Founded 1901

Royal Purple

Founded 1901

Royal Purple

Founded 1901

Royal Purple

Protesters swarm Capitol

Gov. Scott Walker’s proposed budget-repair bill has spawned protests and demonstrations almost everywhere in the state, including at the Capitol building, most UW System schools and even outside state legislators’ houses.

As many as 10,000 protestors could be seen inside the Capitol building in Madison holding signs, chanting and singing. Photo by Tim Gumz.


Many UW-Whitewater students, faculty and staff, such as freshmen Reggie Kania and Cody Ybarra, have decided to participate in these demonstrations, whether they are on the UW-Whitewater campus or in Madison. Kania and Ybarra arrived in Madison Friday night to join in the protests.

Kania, a broadcast journalism major, said he believes the bill is a terrible idea.

“[Walker] is using it as a budget repair bill,” Kania said. “Some things in it make sense but he’s using it to sneak in to take away collective bargaining, which is completely wrong.”

Ybarra said as a social work major, he and his sister, who is a social worker, will be greatly affected by the bill if it gets passed. 

“I’m just here for our rights,” Ybarra said. “[This] is like a human rights violation almost … You’re supposed to have the right to bargain and to take it away, I think, is against human rights.”

UW-Whitewater geography and geology lecturer Steve Curran decided to show up in Madison on Friday afternoon as well. Curran, along with the majority of protestors, showed up to fight against the proposed decrease in power for unions and not so much the increased income loss.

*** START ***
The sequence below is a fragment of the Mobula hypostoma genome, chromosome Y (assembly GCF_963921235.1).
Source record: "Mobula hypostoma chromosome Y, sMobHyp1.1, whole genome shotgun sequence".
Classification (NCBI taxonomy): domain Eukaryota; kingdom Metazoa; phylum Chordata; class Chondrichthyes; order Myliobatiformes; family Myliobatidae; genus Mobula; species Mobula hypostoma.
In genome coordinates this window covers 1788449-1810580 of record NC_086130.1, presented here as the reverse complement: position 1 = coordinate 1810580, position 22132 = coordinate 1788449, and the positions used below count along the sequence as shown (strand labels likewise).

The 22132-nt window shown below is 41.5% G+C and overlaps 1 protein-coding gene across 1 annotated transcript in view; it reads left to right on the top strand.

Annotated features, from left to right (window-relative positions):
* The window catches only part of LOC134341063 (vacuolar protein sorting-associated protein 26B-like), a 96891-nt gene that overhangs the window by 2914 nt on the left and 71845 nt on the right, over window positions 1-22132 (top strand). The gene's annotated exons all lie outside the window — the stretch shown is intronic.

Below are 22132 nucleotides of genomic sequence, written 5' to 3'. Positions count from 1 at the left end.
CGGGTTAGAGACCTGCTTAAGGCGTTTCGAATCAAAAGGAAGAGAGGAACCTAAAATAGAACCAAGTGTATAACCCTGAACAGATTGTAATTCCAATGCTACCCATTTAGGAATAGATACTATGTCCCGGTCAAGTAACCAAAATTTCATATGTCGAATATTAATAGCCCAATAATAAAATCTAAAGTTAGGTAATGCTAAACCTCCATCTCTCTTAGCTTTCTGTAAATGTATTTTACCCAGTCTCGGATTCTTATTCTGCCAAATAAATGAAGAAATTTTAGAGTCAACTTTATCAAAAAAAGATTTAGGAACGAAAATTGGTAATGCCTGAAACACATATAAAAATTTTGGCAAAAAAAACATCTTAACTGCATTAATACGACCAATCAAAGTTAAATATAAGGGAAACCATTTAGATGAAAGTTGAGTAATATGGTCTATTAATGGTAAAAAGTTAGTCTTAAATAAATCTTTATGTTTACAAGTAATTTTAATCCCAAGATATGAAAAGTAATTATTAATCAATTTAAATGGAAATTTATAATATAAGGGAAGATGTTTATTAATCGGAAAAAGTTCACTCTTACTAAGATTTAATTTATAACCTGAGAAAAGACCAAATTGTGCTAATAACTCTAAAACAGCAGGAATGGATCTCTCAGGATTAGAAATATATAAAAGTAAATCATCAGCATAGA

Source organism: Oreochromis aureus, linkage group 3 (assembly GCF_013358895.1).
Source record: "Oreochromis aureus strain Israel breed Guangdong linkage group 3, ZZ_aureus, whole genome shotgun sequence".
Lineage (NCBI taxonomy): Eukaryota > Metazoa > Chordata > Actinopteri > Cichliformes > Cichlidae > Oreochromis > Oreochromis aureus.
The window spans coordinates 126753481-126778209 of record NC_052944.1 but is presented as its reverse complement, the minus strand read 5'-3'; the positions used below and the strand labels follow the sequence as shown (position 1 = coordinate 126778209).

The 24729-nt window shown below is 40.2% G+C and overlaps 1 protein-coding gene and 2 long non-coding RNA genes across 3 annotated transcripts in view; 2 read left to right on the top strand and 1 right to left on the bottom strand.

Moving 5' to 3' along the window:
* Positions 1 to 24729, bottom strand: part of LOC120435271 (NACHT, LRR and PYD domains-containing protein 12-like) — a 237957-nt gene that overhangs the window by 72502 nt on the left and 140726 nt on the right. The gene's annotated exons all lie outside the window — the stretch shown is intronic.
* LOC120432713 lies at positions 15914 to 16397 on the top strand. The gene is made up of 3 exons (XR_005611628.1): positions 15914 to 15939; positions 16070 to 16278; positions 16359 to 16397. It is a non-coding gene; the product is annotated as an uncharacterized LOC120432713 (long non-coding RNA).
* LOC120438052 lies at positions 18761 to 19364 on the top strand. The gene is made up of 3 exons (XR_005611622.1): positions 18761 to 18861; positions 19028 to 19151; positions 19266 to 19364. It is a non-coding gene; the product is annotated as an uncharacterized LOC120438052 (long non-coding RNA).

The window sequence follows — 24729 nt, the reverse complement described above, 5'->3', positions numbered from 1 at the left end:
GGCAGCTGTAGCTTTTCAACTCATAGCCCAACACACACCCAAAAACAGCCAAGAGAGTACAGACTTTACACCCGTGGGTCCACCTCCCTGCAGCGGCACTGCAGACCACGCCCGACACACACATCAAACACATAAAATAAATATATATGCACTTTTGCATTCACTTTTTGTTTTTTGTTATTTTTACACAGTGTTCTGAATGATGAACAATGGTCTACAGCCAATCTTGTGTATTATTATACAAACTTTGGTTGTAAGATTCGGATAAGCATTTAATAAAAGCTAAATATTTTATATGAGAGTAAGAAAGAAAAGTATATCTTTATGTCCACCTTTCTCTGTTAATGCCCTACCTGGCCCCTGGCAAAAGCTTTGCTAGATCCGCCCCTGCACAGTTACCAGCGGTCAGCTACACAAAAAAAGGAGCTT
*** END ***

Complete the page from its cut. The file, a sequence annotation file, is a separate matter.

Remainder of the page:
“As a state worker, I came to support other people,” Curran said. “What Walker is proposing is not fair and not correct.”

Curran and other UW-Whitewater employees aren’t unionized, so there won’t be any effect on his collective bargaining rights. Still, that didn’t affect Curran from proclaiming his support for state employees affected by this bill.

Protestors filled the streets around the Capitol, causing law enforcement to block off some of the surrounding streets. Loud, echoing chants, such as “Feingold for governor,” “Recall Walker,” “Kill the bill,” “Tell the  truth,” and “It’s not about the money, it’s about the rights,” could be heard, along with drums and other instruments, inside the Capitol and out on the streets.

Songs such as “Solidarity Forever” were sung by thousands.

People from other states traveled to the state capital to join. One sign read, “Iowa will fight for you Wisconsin.” 

Rep. Steve Nass, R-Whitewater, and Rep. Evan Wynn, R-Whitewater, both support the bill.

“[Nass] does support the governor’s budget repair bill because the other alternative is even worse,” said Mike Mikelson, a spokesperson for Nass. “The other alternative would require massive layoffs at both the state and local level.”

Wynn said the bill is needed because of the fiscal crisis the state was in when he took office.

From now until June 30, the state is short more than $130 million, Wynn said. 192,000 people on BadgerCare would be unable to use it and 6,000 state employees would be laid off.

Wynn said union members from the Milwaukee Area Labor Council AFL-CIO picketed outside his house early Friday morning, urging him to vote against Walker’s bill. Wynn said he thought it was ironic that a union  would show up at his house trying to intimidate him when unions were originally formed to fight against the intimidation and bullying tactics used by employers on their workers.

“When unions show up at my house in Whitewater when they know I’m going to be here in Madison, they’re not doing that to get a message to me,” Wynn said. “It’s through pure intimidation and bullying because they know my family lives in that house, and that’s the message they’re trying to send me. I think that has to change.

“This has been an eye-opening experience for me to see this type of behavior in these groups.”

When roughly a dozen union members showed up at Wynn’s house, they were met by about three dozen Wynn supporters.

“I absolutely welcome protestors at the Capitol, at my office, or even in front of my old campaign office,” Wynn said in a release.  “But them coming to my home and my family just shows that the unions have grown too large and have way too much power.”